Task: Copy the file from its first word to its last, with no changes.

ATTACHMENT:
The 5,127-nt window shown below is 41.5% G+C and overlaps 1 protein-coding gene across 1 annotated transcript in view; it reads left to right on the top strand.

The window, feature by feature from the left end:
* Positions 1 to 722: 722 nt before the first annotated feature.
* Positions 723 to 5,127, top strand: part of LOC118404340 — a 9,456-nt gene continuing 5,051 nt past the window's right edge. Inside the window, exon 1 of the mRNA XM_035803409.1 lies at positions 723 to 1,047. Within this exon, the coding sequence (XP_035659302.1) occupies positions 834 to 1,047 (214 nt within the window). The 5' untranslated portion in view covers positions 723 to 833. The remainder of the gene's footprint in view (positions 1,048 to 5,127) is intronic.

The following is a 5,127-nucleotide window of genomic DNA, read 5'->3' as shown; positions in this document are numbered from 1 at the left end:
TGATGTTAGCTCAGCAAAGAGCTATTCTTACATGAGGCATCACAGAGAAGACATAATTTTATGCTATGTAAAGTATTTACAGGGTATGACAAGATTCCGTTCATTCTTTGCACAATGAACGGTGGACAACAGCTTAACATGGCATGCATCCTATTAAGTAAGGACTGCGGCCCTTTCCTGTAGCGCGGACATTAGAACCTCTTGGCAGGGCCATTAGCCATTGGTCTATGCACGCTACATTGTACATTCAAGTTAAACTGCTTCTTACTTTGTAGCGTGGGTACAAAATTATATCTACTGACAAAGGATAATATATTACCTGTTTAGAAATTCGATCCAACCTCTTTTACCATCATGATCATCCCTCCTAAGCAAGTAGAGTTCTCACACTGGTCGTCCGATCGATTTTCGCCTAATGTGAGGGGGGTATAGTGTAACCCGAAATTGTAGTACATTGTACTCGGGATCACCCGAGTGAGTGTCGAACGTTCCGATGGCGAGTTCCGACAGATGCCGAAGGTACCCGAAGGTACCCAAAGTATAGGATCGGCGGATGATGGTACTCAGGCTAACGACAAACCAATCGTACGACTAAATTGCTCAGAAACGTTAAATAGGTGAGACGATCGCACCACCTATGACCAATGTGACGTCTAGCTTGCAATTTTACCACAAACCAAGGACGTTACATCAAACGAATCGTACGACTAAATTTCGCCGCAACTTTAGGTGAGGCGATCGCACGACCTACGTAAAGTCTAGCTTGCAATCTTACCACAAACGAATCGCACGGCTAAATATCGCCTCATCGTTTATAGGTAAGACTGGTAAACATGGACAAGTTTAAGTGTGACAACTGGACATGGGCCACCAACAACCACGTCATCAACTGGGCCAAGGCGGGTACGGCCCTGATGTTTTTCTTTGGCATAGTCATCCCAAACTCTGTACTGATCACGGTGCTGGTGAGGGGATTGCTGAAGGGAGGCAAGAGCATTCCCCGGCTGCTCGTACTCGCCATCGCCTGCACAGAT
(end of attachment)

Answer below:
The 5,127-nt window shown below is 41.5% G+C and overlaps 1 protein-coding gene across 1 annotated transcript in view; it reads left to right on the top strand.

The window, feature by feature from the left end:
* Positions 1 to 722: 722 nt before the first annotated feature.
* Positions 723 to 5,127, top strand: part of LOC118404340 — a 9,456-nt gene continuing 5,051 nt past the window's right edge. Inside the window, exon 1 of the mRNA XM_035803409.1 lies at positions 723 to 1,047. Within this exon, the coding sequence (XP_035659302.1) occupies positions 834 to 1,047 (214 nt within the window). The 5' untranslated portion in view covers positions 723 to 833. The remainder of the gene's footprint in view (positions 1,048 to 5,127) is intronic.

The following is a 5,127-nucleotide window of genomic DNA, read 5'->3' as shown; positions in this document are numbered from 1 at the left end:
TGATGTTAGCTCAGCAAAGAGCTATTCTTACATGAGGCATCACAGAGAAGACATAATTTTATGCTATGTAAAGTATTTACAGGGTATGACAAGATTCCGTTCATTCTTTGCACAATGAACGGTGGACAACAGCTTAACATGGCATGCATCCTATTAAGTAAGGACTGCGGCCCTTTCCTGTAGCGCGGACATTAGAACCTCTTGGCAGGGCCATTAGCCATTGGTCTATGCACGCTACATTGTACATTCAAGTTAAACTGCTTCTTACTTTGTAGCGTGGGTACAAAATTATATCTACTGACAAAGGATAATATATTACCTGTTTAGAAATTCGATCCAACCTCTTTTACCATCATGATCATCCCTCCTAAGCAAGTAGAGTTCTCACACTGGTCGTCCGATCGATTTTCGCCTAATGTGAGGGGGGTATAGTGTAACCCGAAATTGTAGTACATTGTACTCGGGATCACCCGAGTGAGTGTCGAACGTTCCGATGGCGAGTTCCGACAGATGCCGAAGGTACCCGAAGGTACCCAAAGTATAGGATCGGCGGATGATGGTACTCAGGCTAACGACAAACCAATCGTACGACTAAATTGCTCAGAAACGTTAAATAGGTGAGACGATCGCACCACCTATGACCAATGTGACGTCTAGCTTGCAATTTTACCACAAACCAAGGACGTTACATCAAACGAATCGTACGACTAAATTTCGCCGCAACTTTAGGTGAGGCGATCGCACGACCTACGTAAAGTCTAGCTTGCAATCTTACCACAAACGAATCGCACGGCTAAATATCGCCTCATCGTTTATAGGTAAGACTGGTAAACATGGACAAGTTTAAGTGTGACAACTGGACATGGGCCACCAACAACCACGTCATCAACTGGGCCAAGGCGGGTACGGCCCTGATGTTTTTCTTTGGCATAGTCATCCCAAACTCTGTACTGATCACGGTGCTGGTGAGGGGATTGCTGAAGGGAGGCAAGAGCATTCCCCGGCTGCTCGTACTCGCCATCGCCTGCACAGAT